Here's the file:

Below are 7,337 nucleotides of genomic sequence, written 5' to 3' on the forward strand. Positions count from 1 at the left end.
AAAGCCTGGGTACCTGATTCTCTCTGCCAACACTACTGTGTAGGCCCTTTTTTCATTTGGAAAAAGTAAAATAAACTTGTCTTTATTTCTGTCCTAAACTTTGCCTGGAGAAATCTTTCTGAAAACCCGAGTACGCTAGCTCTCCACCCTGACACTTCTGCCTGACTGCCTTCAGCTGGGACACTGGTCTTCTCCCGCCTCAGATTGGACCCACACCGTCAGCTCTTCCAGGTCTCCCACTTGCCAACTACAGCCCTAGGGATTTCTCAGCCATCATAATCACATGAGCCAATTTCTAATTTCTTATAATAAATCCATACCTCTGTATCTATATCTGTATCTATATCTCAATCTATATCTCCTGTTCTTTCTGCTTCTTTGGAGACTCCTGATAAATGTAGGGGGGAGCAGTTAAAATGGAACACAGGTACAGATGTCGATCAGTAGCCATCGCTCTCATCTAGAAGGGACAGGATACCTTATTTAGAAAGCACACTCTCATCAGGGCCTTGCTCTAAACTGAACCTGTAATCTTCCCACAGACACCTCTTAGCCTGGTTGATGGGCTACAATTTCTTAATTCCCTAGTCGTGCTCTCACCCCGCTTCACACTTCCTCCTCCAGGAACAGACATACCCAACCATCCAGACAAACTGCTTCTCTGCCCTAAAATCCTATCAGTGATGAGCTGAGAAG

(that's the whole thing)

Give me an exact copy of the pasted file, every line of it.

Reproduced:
Below are 7,337 nucleotides of genomic sequence, written 5' to 3' on the forward strand. Positions count from 1 at the left end.
AAAGCCTGGGTACCTGATTCTCTCTGCCAACACTACTGTGTAGGCCCTTTTTTCATTTGGAAAAAGTAAAATAAACTTGTCTTTATTTCTGTCCTAAACTTTGCCTGGAGAAATCTTTCTGAAAACCCGAGTACGCTAGCTCTCCACCCTGACACTTCTGCCTGACTGCCTTCAGCTGGGACACTGGTCTTCTCCCGCCTCAGATTGGACCCACACCGTCAGCTCTTCCAGGTCTCCCACTTGCCAACTACAGCCCTAGGGATTTCTCAGCCATCATAATCACATGAGCCAATTTCTAATTTCTTATAATAAATCCATACCTCTGTATCTATATCTGTATCTATATCTCAATCTATATCTCCTGTTCTTTCTGCTTCTTTGGAGACTCCTGATAAATGTAGGGGGGAGCAGTTAAAATGGAACACAGGTACAGATGTCGATCAGTAGCCATCGCTCTCATCTAGAAGGGACAGGATACCTTATTTAGAAAGCACACTCTCATCAGGGCCTTGCTCTAAACTGAACCTGTAATCTTCCCACAGACACCTCTTAGCCTGGTTGATGGGCTACAATTTCTTAATTCCCTAGTCGTGCTCTCACCCCGCTTCACACTTCCTCCTCCAGGAACAGACATACCCAACCATCCAGACAAACTGCTTCTCTGCCCTAAAATCCTATCAGTGATGAGCTGAGAAG